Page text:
Photo Credit: Yonatan Sindel / Flash 90
Israeli police officers during clashes outside the Al Aqsa Mosque, in Jerusalem's Old City on April 17, 2022.

The Islamist Arab Ra’am party, a member of Israel’s coalition government, reportedly plans to “freeze” its membership in the government.

The Shura Council of the Southern Islamic Movement, which functions as the spiritual leadership of the United Arab List (Ra’am) party and is a product of the Muslim Brotherhood — which is outlawed in Egypt as a terrorist entity — convened an emergency session on Sunday afternoon to determine whether or not to order chairman Mansour Abbas to withdraw entirely from Israel’s coalition government.

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The move follows days of efforts by Israeli security personnel to quell Arab violence, particularly following the prayer services of the Islamic holy month of Ramadan taking place daily at the Al Aqsa Mosque on the Temple Mount in Jerusalem.

Sheikh Mohammad Salameh Hassan, a spiritual leader of the party and the Southern Islamic Movement, demanded Ra’am withdraw immediately from the coalition.

Party members accused Jews of triggering the riots on the Temple Mount with “provocations” — that is, having the temerity to set foot on the site, where the Islamists believe only Muslims should tread. The month of Ramadan is a particular flashpoint on this issue.

Abbas urged the Shura council not to take ‘dramatic steps’ such as forcing his party to withdraw from the coalition government.

In response, the party decided to implement a temporary freeze on its membership in the coalition, according to Israel’s KAN 11 News public broadcaster.

“Mosts of the participants in the [Shura Council] meet were in favor of staying in the coalition. Mansour Abbas is in favor of freezing its membership temporarily. It is in the best interests of Arab society to remain in the coalition,” KAN News reported in a tweet.

The freeze is to be coordinated with Prime Minister Naftali Bennett and Alternate Prime Minister / Foreign Minister Yair Lapid and would last at least two weeks — meaning it would have little to no effect, since the Knesset is in recess for the next four to five weeks.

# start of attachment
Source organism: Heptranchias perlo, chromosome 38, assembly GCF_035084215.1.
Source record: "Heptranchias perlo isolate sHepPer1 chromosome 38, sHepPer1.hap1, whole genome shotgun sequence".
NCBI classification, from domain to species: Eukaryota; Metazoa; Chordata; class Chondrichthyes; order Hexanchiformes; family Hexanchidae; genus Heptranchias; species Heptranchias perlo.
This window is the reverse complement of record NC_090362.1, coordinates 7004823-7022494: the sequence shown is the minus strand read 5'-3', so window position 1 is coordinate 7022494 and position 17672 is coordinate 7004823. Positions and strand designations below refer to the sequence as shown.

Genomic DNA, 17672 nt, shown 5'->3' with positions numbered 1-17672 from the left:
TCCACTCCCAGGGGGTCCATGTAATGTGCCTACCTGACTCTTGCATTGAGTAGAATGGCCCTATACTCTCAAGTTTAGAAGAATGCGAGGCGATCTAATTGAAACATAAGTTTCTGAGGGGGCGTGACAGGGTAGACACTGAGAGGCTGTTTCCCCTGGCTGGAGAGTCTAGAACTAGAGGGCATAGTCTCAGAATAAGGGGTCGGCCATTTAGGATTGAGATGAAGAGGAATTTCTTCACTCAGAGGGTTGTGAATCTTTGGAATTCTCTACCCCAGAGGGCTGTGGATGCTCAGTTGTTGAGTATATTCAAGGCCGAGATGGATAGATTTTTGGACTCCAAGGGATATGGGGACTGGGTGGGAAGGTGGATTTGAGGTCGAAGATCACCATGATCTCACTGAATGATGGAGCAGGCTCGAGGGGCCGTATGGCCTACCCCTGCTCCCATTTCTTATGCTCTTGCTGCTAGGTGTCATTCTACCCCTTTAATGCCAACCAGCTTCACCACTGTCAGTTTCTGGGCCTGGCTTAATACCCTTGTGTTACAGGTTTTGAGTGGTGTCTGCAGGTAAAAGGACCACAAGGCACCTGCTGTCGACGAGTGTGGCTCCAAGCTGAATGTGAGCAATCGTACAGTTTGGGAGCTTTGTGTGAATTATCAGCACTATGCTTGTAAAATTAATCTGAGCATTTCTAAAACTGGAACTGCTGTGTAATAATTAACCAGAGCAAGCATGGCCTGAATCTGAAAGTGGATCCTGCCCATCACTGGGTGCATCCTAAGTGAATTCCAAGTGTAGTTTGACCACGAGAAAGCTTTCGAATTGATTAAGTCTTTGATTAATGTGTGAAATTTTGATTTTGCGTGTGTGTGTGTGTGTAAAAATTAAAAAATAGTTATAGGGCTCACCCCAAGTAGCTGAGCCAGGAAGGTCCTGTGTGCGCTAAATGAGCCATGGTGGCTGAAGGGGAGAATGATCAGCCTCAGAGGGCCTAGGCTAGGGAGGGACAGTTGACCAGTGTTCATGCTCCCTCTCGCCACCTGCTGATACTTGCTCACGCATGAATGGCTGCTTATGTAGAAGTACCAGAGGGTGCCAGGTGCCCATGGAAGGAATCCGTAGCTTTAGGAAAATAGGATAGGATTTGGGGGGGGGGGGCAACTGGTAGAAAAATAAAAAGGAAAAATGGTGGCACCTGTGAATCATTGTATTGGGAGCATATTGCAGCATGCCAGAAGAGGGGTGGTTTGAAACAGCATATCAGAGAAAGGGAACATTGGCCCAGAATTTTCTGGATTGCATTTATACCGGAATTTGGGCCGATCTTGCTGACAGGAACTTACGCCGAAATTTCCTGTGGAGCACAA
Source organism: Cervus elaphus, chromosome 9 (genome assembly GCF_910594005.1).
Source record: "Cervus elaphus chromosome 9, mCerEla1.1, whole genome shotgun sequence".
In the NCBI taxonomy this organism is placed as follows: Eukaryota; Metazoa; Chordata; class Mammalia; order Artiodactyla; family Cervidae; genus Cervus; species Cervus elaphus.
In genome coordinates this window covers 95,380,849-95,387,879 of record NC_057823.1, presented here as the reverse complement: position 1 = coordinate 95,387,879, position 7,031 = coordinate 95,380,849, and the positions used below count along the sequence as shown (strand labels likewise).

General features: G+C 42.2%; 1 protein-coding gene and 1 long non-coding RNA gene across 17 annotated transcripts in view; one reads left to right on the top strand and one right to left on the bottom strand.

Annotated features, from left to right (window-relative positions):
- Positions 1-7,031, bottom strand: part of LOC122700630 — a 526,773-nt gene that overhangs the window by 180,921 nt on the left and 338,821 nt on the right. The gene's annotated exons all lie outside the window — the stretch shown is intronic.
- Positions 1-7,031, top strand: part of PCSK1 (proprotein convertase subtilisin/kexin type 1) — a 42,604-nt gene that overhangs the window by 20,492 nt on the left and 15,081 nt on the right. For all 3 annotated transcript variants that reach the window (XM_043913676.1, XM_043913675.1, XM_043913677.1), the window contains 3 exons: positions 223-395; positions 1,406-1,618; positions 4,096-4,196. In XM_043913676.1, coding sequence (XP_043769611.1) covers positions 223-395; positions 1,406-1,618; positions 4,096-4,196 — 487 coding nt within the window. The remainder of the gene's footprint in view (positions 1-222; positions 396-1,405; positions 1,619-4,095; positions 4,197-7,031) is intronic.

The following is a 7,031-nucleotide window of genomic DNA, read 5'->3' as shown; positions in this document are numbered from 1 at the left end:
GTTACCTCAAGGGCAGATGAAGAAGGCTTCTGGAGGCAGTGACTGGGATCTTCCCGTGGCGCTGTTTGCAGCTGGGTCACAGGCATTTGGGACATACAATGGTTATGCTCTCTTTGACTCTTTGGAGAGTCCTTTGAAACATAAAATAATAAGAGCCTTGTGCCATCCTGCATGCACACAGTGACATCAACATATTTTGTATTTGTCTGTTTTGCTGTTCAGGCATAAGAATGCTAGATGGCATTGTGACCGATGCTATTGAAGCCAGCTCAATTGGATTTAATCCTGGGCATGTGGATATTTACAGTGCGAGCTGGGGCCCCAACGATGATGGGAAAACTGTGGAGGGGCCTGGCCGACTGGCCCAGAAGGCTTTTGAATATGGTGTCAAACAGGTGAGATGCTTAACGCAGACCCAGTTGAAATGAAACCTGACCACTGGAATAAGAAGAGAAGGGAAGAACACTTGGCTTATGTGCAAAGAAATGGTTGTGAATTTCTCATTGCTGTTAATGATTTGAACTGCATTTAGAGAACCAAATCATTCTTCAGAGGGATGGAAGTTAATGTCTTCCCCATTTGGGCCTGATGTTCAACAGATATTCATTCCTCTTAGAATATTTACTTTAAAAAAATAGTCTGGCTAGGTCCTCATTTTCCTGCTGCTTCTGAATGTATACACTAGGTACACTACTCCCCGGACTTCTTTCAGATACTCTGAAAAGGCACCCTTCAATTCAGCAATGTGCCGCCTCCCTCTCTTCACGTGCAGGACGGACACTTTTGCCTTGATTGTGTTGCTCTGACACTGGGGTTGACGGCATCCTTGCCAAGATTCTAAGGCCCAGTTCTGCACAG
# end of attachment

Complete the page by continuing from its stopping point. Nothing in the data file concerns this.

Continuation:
MK Walid Taha, a member of Ra’am, said in an interview Sunday afternoon with Israel’s Channel 13 News that he would expect the government to “behave differently towards Jews who ascend {the Temple Mount] to make a provocation at the Al Aqsa Mosque; but instead it let a few hundred fascists behave that way.

“The price will, it appears, be the dissolution of the coalition,” he added.

In the early morning hours on Sunday, Arabs planted huge boulders to block the path walked by the Jews while on the Temple Mount, one of the holiest sites in the Jewish faith. Overnight, they had already stockpiled caches of ammunition — large rocks and boulders — with which to attack Jews on the site.

The Arab attackers also hurled large rocks and cinder blocks at two Egged buses bringing Jews to the nearby Western Wall, smashing all the windows on one bus and most of those on the second bus as well. Seven people were wounded in the attack.

Among the wounded was Nachum Applebaum, an employee of the Western Wall Heritage Foundation. “Egged staff and MDA medics responded,” he said. “The police had disappeared.”

Following an emergency security assessment held Sunday by Israel’s leadership, Prime Minister Naftali Bennett said in a statement that Israel is working to maintain peace and religious freedom – but security forces are free to act as they determine to stop incitement and rioting.

“Our main mission is to provide security for Israeli citizens across the country,” he said. “The security forces have a free hand from the political leadership. The forces are working to calm the situation on the one hand, and to thwart any attempt of violence on the other. The security forces are prepared for any scenario,” Bennett added.

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Hana Levi Julian is a Middle East news analyst with a degree in Mass Communication and Journalism from Southern Connecticut State University. A past columnist with The Jewish Press and senior editor at Arutz 7, Ms. Julian has written for Babble.com, Chabad.org and other media outlets, in addition to her years working in broadcast journalism.